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What you need to know for 08/21/2017

Editorial: When did offensiveness become OK?

Editorial: When did offensiveness become OK?

Redskins' controversy shows how far we'll go to offend

The owners of the Washington Redskins shouldn't have needed a slapdown from the U.S. Patent and Trademark office to declare their team name to be offensive.

You can rationalize it all you want. But in the end, there's really no question as to whether or not it's offensive.

It is.

But what's even more offensive is that people continue to argue on behalf of offensive logos and offensive statements and offensive behavior as if it's somehow now a badge of honor.

The coarseness of our society is reflected in our unwillingness to back off when we're hurting someone. Society today has a tendency to push on, even when they know what they’re doing or saying is wrong.

When a lot of us adults were kids, bullying was, for the most part, an accepted part of life. Many of us experienced it to one degree or another. You either fought back, or you dealt with it until the bullies moved on to someone else, or you graduated. But today, thanks in part to social media, bullying has reached new levels of meanness and persistence to the point that kids are killing themselves over it. We now need laws and policies against bullying because people refuse to stop when they see someone being hurt by what they say or do.

Many newspapers invest a lot of time monitoring the online meanness that goes on in their article-comment sections. One newspaper years ago had to stop allowing comments on obituaries because people were actually going on them and saying mean things about the recently deceased.

Anonymity, a reduction in human interaction and the ease of sharing thoughts with a large audience in a short amount of time seems to have empowered an unprecedented level of meanness and thoughtlessness. The ability to send a message in 140 characters with a quick tap of the "Enter" key has taken away our boundaries. We are now free to road-rage from the safety of our computers.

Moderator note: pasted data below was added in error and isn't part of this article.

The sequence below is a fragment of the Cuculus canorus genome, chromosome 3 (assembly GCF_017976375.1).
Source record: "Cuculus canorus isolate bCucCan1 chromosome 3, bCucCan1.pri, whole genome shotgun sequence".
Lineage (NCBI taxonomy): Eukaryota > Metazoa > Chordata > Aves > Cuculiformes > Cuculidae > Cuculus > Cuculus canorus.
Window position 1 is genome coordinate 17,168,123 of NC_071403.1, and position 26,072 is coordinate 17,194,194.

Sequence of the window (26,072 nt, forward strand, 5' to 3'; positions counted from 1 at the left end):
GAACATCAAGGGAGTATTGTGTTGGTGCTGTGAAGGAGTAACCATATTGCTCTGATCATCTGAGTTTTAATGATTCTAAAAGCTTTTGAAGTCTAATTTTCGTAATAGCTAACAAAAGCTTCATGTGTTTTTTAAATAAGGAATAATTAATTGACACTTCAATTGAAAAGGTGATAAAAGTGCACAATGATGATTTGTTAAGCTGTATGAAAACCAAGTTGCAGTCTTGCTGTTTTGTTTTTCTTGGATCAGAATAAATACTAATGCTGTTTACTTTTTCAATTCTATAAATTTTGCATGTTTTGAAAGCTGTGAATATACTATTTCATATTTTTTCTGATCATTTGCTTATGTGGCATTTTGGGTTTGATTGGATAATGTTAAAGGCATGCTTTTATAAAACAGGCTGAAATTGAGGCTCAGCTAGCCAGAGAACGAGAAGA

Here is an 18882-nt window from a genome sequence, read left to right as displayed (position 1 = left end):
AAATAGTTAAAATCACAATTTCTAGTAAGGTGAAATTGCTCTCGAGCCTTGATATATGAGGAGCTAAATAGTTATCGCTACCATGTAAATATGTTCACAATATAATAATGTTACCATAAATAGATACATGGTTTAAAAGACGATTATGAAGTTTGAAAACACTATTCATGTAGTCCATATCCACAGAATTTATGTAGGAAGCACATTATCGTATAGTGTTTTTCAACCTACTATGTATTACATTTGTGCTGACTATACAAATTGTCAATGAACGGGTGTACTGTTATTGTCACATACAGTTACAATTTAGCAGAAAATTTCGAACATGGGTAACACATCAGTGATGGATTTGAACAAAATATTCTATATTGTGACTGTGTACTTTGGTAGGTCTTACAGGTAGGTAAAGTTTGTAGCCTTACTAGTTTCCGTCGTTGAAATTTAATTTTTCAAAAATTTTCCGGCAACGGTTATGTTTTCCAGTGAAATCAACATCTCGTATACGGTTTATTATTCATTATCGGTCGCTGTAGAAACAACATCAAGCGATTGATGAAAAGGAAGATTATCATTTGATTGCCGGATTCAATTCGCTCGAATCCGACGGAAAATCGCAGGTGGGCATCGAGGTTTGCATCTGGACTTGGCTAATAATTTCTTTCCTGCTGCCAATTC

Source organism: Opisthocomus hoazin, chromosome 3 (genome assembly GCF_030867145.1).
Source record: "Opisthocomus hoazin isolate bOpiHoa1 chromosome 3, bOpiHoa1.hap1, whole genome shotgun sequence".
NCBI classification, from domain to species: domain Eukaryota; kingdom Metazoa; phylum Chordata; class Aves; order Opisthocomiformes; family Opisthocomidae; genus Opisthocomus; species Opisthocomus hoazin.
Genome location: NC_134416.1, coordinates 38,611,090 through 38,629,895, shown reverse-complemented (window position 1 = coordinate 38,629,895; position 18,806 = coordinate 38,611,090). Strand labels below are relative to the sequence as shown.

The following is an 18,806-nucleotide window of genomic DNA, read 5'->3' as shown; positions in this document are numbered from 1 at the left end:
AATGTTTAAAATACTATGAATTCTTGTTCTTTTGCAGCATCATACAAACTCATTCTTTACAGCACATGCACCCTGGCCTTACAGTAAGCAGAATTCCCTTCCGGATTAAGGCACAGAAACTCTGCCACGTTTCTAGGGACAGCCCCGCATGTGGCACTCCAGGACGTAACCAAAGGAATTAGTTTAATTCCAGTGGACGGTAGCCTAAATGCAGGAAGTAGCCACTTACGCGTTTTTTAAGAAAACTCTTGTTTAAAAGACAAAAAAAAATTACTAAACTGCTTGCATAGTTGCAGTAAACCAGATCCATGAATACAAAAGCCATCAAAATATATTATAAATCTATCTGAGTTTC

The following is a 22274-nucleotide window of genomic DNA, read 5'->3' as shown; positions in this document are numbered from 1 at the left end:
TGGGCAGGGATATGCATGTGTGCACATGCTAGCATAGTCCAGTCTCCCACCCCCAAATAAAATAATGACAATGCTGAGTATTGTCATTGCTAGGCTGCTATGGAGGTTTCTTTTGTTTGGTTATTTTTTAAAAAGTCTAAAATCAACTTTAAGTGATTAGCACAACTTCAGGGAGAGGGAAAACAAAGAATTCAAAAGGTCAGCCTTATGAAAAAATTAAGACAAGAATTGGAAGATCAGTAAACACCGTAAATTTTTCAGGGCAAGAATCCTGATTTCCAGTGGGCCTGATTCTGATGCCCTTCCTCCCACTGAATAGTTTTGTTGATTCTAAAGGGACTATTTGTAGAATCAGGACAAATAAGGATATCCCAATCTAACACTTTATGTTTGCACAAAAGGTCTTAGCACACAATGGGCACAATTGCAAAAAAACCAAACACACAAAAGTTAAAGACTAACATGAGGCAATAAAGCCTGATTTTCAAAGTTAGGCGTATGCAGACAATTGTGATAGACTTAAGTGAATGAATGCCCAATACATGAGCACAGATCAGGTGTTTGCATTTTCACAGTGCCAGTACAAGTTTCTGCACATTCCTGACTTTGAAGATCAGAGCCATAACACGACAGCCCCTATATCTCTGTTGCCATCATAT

Many people seem to have no idea how far-reaching and how permanent their online comments can be. Remember when your parents told you, "Think before you speak"? Maybe it needs to be amended to, "Think before you go on Facebook and call your boss a fat, ugly jerk."

It's not been all bad news for common decency. It took a century after the Civil War to pass a Civil Rights Act in this country. But 19 states and the District of Columbia now grant marriage rights to same-sex couples, up from zero just a decade ago. Those gay marriage votes, anti-bullying laws and laws specifically against crimes fueled by hate have grown out of the public's intolerance for mean-spiritedness and discrimination.

In some ways, we have become far less tolerant. In other ways, we have become exceptionally tolerant. But apparently not tolerant enough.

It all comes back to the original point, in that people today seem less able to judge the impact of their actions, less willing to consider who might be on the receiving end of them, and now, as with the case of the Washington Redskins ownership, less willing to reverse course when they’re clearly being offensive. With this team name issue, they persist, as do all of us who insist on pushing the boundaries of insensitivity beyond reasonableness.

We should be better than that by now. Why aren't we?

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